Lessons about True Conversion to Be Learned from Augustine’s Conversion: Our Fourth, Fifth, and Sixth Lessons

by | Aug 30, 2013 | Historical Theology

We must never allow church history in general or any part of church history in particular to exercise a divine authority over our faith. Nevertheless, there are some persons and events of church history that are so close to the core of what historical Christianity is that to deny their legitimacy seems close to denying the faith. One such event might be the conversion of Luther via his understanding of justification by faith alone. Another such event is the conversion of Augustine. We may well say, “If Augustine was not a Christian, and if his conversion was not true conversion, then whose conversion is?” Thus, we may well ask, indeed, we must ask, What lessons about true conversion can we learn from Augustine’s conversion?

Our Fourth Lesson: The Centrality of the Word of God in Conversion

The words from Augustine’s Confessions cited previously remind us of another universal feature of all true conversion. They remind us of the centrality of the Word of God as the instrument of true conversion. It was the Word of God and specifically Romans 13:13-14 that God used to renew and speak peace to the soul of Augustine. Augustine’s conversion shows (in the language of Scripture) that men are born again (as 1 Peter 1:23 teaches) “not of seed which is perishable but imperishable, that is, through the living and enduring word of God.”

Our Fifth Lesson: The Sovereignty of the Grace of God in Conversion

Another great truth about true conversion underscored in Augustine’s conversion and to Augustine himself is the fact of the sovereignty of God in all true conversion. Augustine’s experience of his own helplessness in the face of his bondage to sexual sin made clear to Him that only the direct intervention of God in power and grace could free him from his sin. I think it is clear that this prepared the way for his later, mature views of the sovereignty of God’s grace and predestination. It was first in His conversion that Augustine learned the truth of Jesus’ words in John 6:44: “No one can come to Me unless the Father who sent Me draws him; and I will raise him up on the last day.”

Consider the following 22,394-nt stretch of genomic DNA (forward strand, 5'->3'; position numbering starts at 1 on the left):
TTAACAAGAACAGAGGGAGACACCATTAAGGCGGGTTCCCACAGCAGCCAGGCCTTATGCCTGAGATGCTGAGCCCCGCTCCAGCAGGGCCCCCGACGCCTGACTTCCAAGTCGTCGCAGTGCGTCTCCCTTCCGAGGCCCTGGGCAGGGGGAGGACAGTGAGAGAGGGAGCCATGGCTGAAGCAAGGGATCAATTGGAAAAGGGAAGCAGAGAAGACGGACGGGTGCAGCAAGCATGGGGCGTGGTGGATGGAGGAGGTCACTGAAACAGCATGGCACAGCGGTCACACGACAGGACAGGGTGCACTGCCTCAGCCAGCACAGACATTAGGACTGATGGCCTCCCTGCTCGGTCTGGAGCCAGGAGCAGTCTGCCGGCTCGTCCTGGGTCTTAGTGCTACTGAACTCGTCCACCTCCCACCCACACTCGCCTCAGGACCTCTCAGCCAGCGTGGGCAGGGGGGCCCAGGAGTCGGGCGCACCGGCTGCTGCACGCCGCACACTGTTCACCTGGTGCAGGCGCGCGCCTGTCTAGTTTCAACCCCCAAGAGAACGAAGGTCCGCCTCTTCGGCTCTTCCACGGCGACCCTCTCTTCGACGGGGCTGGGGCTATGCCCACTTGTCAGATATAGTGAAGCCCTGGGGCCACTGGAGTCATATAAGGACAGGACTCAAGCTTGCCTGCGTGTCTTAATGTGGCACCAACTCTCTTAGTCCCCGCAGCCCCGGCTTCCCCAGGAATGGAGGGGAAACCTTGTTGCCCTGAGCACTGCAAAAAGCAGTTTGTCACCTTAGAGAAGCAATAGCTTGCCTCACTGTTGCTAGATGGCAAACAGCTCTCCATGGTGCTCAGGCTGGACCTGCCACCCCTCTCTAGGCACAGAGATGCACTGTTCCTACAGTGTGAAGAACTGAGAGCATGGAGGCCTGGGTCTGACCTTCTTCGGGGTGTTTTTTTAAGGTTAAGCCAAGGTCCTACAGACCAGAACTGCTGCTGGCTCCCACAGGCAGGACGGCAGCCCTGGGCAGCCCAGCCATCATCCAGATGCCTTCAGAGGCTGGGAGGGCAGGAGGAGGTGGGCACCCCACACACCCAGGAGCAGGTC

Our Sixth Lesson: The Reality of the Change of Lordship in Conversion

What I am saying under this heading is really a truism. Conversion means conversion! That is, true conversion always involves a radical renewal of the life and conduct of the one converted. Augustine’s conversion is again paradigmatic in this regard. Augustine would have had no peace and no sense of having been saved without the confident awareness that in the moment of his salvation God had delivered him from bondage to his sins and especially the bondage he felt to his sexual sins. This liberation and release from bondage was essential to his conversion and it is essential to every true conversion. Yes, it may be that the outward manifestations of inward repentance may struggle for a period to fully take possession of the life. Yes, it is true that Christians struggle throughout life with the principle of sin, but this sin does not reign over them. It only remains in them. This is why the modern so-called free grace movements which deny that conversion entails such repentance and transformation are fundamentally at odds with true Christian conversion. The Christian doctrine of conversion is found in the famous words of Jesus in Matthew 7:13-14: “Enter through the narrow gate; for the gate is wide and the way is broad that leads to destruction, and there are many who enter through it. For the gate is small and the way is narrow that leads to life, and there are few who find it.”

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